AIPCMA applauds NMC’s effort to enhance medical education quality in India, yet we seek further improvements. A strict requirement of holding a recognized medical degree and registration must be compulsory for individuals to become teachers in medical colleges: AIPCMA
All India Pre and Para Clinical Medicos Association (AIPCMA) has been demanding the removal of the provision for Non-MBBS teachers for seven years. Other organizations working to raise the standards of medical education have also been demanding the same since the 2000s when this provision was misused by some stakeholders
It is a well-known fact that the provision of Non-MBBS teachers in medical colleges existed due to a deficiency of medical teachers. However, the number of medical teachers has gradually increased
New Delhi. The Government of India established a new body, the National Medical Commission (NMC). The NMC then formulated a new course curriculum for MBBS, namely Competency-Based Medical Education (CBME), addressing the provision of non-MBBS teachers, also known as Non-Medical teachers. Keeping in view the availability of medical teachers in India and for the sake of implementing the new course curriculum CBME, the NMC reduced the number of non-medical teachers in medical colleges to 15% in anatomy, physiology, biochemistry eliminated them entirely in microbiology and pharmacology.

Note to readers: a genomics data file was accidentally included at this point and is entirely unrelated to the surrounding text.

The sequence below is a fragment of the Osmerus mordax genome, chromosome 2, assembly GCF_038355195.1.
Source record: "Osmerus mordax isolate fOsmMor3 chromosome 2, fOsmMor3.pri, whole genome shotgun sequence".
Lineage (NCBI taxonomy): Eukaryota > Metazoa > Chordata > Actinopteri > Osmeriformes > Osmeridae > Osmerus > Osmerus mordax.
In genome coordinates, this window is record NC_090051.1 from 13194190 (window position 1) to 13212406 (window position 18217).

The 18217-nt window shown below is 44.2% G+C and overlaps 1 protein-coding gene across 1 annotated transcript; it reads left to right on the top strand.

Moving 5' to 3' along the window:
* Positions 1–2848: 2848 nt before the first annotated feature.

The significant disparity between medical teachers and non-medical teachers is indeed detrimental to medical education in India. One notable distinction is that Non-MBBS teachers have never visited, interacted with, or examined patients, whereas medical students begin learning clinical examination skills from day one. Furthermore, guidelines in every professional institution do not permit individuals without recognized professional degrees and professional registration. This raises concerns regarding professional accountability and responsibility in professional education.
If there is a question about jobs for non-MBBS teachers, it is clear that they can find employment in other organizations where a BSc, MSc, or PhD is required. There are plenty of job opportunities for them, just like other BSc, MSc and PhD holders.
Dr Abhinav Purohit, National President, AIPCMA said “Similar to other professional degrees such as LLB, B.Tech, Pharmacy, Nursing, Ayurveda, and Homeopathy, a strict requirement of holding a recognized medical degree and registration must be compulsory for individuals to become teachers in medical colleges.”
Professor Dr C.M Kamaal, vice President, AIPCMA told “Through this press conference, we aim to highlight this technical gap in medical teachers qualification regulations and demand the abolition of this provision. Mere deficiency should not be a reason for compromising quality. We also express our gratitude for the reduction in the percentage of non-medical teachers as a positive development.”